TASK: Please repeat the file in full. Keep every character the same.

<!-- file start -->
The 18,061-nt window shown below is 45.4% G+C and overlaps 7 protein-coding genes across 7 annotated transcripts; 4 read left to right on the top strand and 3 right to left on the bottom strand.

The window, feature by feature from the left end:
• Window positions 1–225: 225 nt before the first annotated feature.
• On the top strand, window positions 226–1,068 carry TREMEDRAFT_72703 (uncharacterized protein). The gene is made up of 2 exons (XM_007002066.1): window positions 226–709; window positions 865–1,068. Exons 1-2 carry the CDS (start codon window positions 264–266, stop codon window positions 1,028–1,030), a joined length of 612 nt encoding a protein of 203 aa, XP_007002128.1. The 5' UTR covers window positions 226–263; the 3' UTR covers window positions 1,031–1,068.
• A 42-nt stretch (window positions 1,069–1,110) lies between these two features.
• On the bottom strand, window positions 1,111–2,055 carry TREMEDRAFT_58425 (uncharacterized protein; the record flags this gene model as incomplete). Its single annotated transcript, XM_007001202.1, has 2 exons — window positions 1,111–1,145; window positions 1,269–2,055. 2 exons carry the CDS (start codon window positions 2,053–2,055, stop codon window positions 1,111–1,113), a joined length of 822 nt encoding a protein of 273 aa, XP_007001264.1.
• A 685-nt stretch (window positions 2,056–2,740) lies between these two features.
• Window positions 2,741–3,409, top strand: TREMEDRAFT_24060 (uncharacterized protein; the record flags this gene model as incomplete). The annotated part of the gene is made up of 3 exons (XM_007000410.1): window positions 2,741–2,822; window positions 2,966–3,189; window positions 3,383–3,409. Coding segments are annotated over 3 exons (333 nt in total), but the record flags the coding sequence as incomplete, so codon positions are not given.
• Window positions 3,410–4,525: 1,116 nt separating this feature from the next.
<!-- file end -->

The 18,061-nt window shown below is 45.4% G+C and overlaps 7 protein-coding genes across 7 annotated transcripts; 4 read left to right on the top strand and 3 right to left on the bottom strand.

The window, feature by feature from the left end:
• Window positions 1–225: 225 nt before the first annotated feature.
• On the top strand, window positions 226–1,068 carry TREMEDRAFT_72703 (uncharacterized protein). The gene is made up of 2 exons (XM_007002066.1): window positions 226–709; window positions 865–1,068. Exons 1-2 carry the CDS (start codon window positions 264–266, stop codon window positions 1,028–1,030), a joined length of 612 nt encoding a protein of 203 aa, XP_007002128.1. The 5' UTR covers window positions 226–263; the 3' UTR covers window positions 1,031–1,068.
• A 42-nt stretch (window positions 1,069–1,110) lies between these two features.
• On the bottom strand, window positions 1,111–2,055 carry TREMEDRAFT_58425 (uncharacterized protein; the record flags this gene model as incomplete). Its single annotated transcript, XM_007001202.1, has 2 exons — window positions 1,111–1,145; window positions 1,269–2,055. 2 exons carry the CDS (start codon window positions 2,053–2,055, stop codon window positions 1,111–1,113), a joined length of 822 nt encoding a protein of 273 aa, XP_007001264.1.
• A 685-nt stretch (window positions 2,056–2,740) lies between these two features.
• Window positions 2,741–3,409, top strand: TREMEDRAFT_24060 (uncharacterized protein; the record flags this gene model as incomplete). The annotated part of the gene is made up of 3 exons (XM_007000410.1): window positions 2,741–2,822; window positions 2,966–3,189; window positions 3,383–3,409. Coding segments are annotated over 3 exons (333 nt in total), but the record flags the coding sequence as incomplete, so codon positions are not given.
• Window positions 3,410–4,525: 1,116 nt separating this feature from the next.